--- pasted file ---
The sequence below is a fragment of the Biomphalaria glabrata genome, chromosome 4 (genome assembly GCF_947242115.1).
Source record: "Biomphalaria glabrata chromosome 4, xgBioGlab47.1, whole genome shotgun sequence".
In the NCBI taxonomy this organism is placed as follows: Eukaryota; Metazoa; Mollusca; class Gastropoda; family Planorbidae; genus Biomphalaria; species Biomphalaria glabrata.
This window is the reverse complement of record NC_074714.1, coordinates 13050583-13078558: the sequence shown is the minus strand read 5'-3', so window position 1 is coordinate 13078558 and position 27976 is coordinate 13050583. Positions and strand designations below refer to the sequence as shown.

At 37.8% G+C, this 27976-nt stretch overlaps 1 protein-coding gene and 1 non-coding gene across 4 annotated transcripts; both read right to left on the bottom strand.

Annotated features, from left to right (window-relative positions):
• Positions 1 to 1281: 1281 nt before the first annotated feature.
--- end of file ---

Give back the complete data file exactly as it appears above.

The sequence below is a fragment of the Biomphalaria glabrata genome, chromosome 4 (genome assembly GCF_947242115.1).
Source record: "Biomphalaria glabrata chromosome 4, xgBioGlab47.1, whole genome shotgun sequence".
In the NCBI taxonomy this organism is placed as follows: Eukaryota; Metazoa; Mollusca; class Gastropoda; family Planorbidae; genus Biomphalaria; species Biomphalaria glabrata.
This window is the reverse complement of record NC_074714.1, coordinates 13050583-13078558: the sequence shown is the minus strand read 5'-3', so window position 1 is coordinate 13078558 and position 27976 is coordinate 13050583. Positions and strand designations below refer to the sequence as shown.

At 37.8% G+C, this 27976-nt stretch overlaps 1 protein-coding gene and 1 non-coding gene across 4 annotated transcripts; both read right to left on the bottom strand.

Annotated features, from left to right (window-relative positions):
• Positions 1 to 1281: 1281 nt before the first annotated feature.